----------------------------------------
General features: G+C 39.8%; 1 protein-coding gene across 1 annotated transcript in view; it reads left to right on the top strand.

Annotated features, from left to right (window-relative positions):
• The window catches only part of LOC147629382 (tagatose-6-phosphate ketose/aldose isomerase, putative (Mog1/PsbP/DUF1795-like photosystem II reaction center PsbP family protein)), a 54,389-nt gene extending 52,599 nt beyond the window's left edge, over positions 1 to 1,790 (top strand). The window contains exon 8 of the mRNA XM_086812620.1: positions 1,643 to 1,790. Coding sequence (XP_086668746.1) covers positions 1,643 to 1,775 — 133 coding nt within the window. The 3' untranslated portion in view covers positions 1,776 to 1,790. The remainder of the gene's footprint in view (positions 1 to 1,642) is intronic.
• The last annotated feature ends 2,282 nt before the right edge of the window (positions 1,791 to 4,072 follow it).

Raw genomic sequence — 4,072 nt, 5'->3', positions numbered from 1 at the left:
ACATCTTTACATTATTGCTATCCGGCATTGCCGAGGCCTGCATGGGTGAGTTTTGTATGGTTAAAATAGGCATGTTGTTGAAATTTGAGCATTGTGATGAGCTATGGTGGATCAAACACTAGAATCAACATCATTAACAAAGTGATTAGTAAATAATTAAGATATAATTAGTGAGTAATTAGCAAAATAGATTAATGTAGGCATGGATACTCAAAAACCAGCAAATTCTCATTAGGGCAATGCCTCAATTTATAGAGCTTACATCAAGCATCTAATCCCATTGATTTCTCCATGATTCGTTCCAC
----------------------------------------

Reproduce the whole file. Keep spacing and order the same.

General features: G+C 39.8%; 1 protein-coding gene across 1 annotated transcript in view; it reads left to right on the top strand.

Annotated features, from left to right (window-relative positions):
• The window catches only part of LOC147629382 (tagatose-6-phosphate ketose/aldose isomerase, putative (Mog1/PsbP/DUF1795-like photosystem II reaction center PsbP family protein)), a 54,389-nt gene extending 52,599 nt beyond the window's left edge, over positions 1 to 1,790 (top strand). The window contains exon 8 of the mRNA XM_086812620.1: positions 1,643 to 1,790. Coding sequence (XP_086668746.1) covers positions 1,643 to 1,775 — 133 coding nt within the window. The 3' untranslated portion in view covers positions 1,776 to 1,790. The remainder of the gene's footprint in view (positions 1 to 1,642) is intronic.
• The last annotated feature ends 2,282 nt before the right edge of the window (positions 1,791 to 4,072 follow it).

Raw genomic sequence — 4,072 nt, 5'->3', positions numbered from 1 at the left:
ACATCTTTACATTATTGCTATCCGGCATTGCCGAGGCCTGCATGGGTGAGTTTTGTATGGTTAAAATAGGCATGTTGTTGAAATTTGAGCATTGTGATGAGCTATGGTGGATCAAACACTAGAATCAACATCATTAACAAAGTGATTAGTAAATAATTAAGATATAATTAGTGAGTAATTAGCAAAATAGATTAATGTAGGCATGGATACTCAAAAACCAGCAAATTCTCATTAGGGCAATGCCTCAATTTATAGAGCTTACATCAAGCATCTAATCCCATTGATTTCTCCATGATTCGTTCCAC